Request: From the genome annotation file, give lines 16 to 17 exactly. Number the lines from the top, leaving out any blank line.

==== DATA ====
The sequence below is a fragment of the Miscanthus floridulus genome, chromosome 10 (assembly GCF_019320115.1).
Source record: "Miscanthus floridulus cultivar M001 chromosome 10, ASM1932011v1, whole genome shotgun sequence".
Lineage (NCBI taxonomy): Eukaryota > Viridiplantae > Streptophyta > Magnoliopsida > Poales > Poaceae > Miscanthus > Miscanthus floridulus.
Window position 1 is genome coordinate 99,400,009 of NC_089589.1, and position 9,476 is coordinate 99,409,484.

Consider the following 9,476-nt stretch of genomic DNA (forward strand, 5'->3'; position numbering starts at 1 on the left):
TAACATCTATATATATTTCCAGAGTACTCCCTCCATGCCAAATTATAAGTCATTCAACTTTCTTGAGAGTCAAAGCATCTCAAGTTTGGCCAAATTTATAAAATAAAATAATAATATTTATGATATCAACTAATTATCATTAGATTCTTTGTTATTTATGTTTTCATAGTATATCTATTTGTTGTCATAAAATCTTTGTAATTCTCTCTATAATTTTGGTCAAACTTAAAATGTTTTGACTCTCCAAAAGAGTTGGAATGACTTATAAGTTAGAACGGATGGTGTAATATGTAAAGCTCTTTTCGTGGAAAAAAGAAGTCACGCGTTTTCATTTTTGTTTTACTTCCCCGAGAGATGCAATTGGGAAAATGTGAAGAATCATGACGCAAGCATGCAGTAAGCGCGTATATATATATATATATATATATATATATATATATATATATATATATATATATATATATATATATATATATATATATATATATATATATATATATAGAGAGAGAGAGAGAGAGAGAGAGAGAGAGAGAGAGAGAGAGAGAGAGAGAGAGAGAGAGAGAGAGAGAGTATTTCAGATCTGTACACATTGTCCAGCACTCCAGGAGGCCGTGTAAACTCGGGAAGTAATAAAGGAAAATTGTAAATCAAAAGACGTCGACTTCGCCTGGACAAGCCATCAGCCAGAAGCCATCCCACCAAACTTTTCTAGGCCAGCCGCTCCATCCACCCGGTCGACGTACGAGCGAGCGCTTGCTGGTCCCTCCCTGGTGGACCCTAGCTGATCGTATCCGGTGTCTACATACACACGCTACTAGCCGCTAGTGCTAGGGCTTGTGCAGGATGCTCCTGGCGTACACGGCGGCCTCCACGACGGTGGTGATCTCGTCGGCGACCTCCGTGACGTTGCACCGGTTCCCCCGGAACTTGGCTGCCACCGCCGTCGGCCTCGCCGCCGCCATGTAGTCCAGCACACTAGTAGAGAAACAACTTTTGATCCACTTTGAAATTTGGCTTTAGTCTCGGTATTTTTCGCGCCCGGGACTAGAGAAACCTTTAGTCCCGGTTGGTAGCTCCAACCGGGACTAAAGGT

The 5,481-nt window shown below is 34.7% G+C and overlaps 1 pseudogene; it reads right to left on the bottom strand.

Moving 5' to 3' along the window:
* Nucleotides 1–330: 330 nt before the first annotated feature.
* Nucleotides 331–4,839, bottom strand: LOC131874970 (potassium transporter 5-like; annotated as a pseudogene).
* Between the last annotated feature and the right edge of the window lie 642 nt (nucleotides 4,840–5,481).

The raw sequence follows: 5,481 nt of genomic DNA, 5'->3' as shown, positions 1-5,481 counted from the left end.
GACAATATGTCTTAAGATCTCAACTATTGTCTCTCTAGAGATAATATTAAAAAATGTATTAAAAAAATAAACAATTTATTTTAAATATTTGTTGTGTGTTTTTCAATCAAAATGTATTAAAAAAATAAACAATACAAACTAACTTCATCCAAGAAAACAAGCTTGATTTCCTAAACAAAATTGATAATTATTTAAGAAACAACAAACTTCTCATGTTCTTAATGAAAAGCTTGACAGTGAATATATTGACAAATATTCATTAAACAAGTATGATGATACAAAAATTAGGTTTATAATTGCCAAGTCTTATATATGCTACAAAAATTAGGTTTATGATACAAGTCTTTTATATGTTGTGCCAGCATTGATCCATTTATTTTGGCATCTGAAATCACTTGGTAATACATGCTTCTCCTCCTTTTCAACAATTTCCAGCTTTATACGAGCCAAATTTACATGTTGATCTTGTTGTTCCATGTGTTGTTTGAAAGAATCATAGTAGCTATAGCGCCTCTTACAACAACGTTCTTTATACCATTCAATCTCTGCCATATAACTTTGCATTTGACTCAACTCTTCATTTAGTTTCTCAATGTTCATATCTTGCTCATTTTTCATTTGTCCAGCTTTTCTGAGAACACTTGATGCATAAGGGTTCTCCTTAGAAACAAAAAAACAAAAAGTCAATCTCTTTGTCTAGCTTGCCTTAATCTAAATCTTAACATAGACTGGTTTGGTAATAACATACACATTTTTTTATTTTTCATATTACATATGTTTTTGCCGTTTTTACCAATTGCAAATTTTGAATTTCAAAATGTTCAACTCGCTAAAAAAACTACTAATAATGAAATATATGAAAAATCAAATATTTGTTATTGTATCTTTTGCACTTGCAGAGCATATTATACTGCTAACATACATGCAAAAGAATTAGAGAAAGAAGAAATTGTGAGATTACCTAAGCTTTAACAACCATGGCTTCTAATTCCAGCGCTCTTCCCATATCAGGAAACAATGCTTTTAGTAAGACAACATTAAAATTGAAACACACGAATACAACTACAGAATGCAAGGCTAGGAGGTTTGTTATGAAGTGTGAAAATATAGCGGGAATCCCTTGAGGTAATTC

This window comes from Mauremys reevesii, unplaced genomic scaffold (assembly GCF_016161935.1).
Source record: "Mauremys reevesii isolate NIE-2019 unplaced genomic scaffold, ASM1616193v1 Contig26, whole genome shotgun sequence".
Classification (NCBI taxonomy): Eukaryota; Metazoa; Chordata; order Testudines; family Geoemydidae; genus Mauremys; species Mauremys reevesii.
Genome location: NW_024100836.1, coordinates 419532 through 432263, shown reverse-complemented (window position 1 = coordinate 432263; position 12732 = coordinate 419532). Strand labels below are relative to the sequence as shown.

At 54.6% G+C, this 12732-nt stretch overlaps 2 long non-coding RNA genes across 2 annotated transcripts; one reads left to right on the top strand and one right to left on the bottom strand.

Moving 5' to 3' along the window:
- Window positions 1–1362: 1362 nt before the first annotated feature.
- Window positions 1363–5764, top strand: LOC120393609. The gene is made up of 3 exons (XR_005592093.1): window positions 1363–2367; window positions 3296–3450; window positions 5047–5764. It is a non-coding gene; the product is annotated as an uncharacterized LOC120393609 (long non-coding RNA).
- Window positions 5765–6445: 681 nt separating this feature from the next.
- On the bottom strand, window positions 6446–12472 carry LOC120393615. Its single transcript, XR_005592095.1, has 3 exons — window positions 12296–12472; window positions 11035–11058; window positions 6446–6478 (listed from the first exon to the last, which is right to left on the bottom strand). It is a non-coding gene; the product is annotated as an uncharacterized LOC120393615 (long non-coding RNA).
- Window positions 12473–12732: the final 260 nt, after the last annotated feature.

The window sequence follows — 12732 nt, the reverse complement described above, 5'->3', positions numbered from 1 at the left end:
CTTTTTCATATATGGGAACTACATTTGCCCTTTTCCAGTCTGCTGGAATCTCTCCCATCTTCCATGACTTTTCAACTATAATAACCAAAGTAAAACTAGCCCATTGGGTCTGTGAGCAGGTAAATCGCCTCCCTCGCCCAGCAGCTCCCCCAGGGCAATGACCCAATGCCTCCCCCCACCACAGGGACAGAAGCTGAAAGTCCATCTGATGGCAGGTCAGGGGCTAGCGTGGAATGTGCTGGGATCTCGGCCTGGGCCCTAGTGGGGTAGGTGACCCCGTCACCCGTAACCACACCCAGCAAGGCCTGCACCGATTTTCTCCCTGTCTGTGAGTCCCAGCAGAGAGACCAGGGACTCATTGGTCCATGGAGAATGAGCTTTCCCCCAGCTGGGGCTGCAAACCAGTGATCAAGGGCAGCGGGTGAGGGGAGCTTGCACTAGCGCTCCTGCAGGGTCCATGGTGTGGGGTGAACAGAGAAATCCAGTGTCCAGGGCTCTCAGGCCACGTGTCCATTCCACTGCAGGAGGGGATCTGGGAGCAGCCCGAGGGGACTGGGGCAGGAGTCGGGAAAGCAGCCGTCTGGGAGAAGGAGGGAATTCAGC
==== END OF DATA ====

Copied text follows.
Classification (NCBI taxonomy): Eukaryota; Metazoa; Chordata; order Testudines; family Geoemydidae; genus Mauremys; species Mauremys reevesii.
Genome location: NW_024100836.1, coordinates 419532 through 432263, shown reverse-complemented (window position 1 = coordinate 432263; position 12732 = coordinate 419532). Strand labels below are relative to the sequence as shown.